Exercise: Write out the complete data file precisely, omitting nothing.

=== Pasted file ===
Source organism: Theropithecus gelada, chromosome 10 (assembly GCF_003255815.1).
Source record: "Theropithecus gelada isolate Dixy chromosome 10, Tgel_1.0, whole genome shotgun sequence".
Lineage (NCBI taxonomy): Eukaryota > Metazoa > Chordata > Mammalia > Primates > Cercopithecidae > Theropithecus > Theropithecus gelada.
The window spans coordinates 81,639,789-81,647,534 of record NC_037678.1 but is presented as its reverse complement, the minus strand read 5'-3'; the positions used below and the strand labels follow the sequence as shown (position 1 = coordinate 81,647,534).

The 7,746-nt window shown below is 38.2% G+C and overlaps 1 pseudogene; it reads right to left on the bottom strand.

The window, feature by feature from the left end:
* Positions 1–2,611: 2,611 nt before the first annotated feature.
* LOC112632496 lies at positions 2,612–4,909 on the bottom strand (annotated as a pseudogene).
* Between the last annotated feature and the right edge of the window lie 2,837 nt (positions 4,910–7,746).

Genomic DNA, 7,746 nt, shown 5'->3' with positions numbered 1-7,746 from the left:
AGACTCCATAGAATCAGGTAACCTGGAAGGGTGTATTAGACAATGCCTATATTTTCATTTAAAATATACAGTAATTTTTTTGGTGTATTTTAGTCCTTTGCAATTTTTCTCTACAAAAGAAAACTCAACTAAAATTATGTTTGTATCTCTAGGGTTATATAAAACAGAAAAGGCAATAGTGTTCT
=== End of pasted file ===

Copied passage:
Source organism: Theropithecus gelada, chromosome 10 (assembly GCF_003255815.1).
Source record: "Theropithecus gelada isolate Dixy chromosome 10, Tgel_1.0, whole genome shotgun sequence".
Lineage (NCBI taxonomy): Eukaryota > Metazoa > Chordata > Mammalia > Primates > Cercopithecidae > Theropithecus > Theropithecus gelada.
The window spans coordinates 81,639,789-81,647,534 of record NC_037678.1 but is presented as its reverse complement, the minus strand read 5'-3'; the positions used below and the strand labels follow the sequence as shown (position 1 = coordinate 81,647,534).

The 7,746-nt window shown below is 38.2% G+C and overlaps 1 pseudogene; it reads right to left on the bottom strand.

The window, feature by feature from the left end:
* Positions 1–2,611: 2,611 nt before the first annotated feature.
* LOC112632496 lies at positions 2,612–4,909 on the bottom strand (annotated as a pseudogene).
* Between the last annotated feature and the right edge of the window lie 2,837 nt (positions 4,910–7,746).

Genomic DNA, 7,746 nt, shown 5'->3' with positions numbered 1-7,746 from the left:
AGACTCCATAGAATCAGGTAACCTGGAAGGGTGTATTAGACAATGCCTATATTTTCATTTAAAATATACAGTAATTTTTTTGGTGTATTTTAGTCCTTTGCAATTTTTCTCTACAAAAGAAAACTCAACTAAAATTATGTTTGTATCTCTAGGGTTATATAAAACAGAAAAGGCAATAGTGTTCT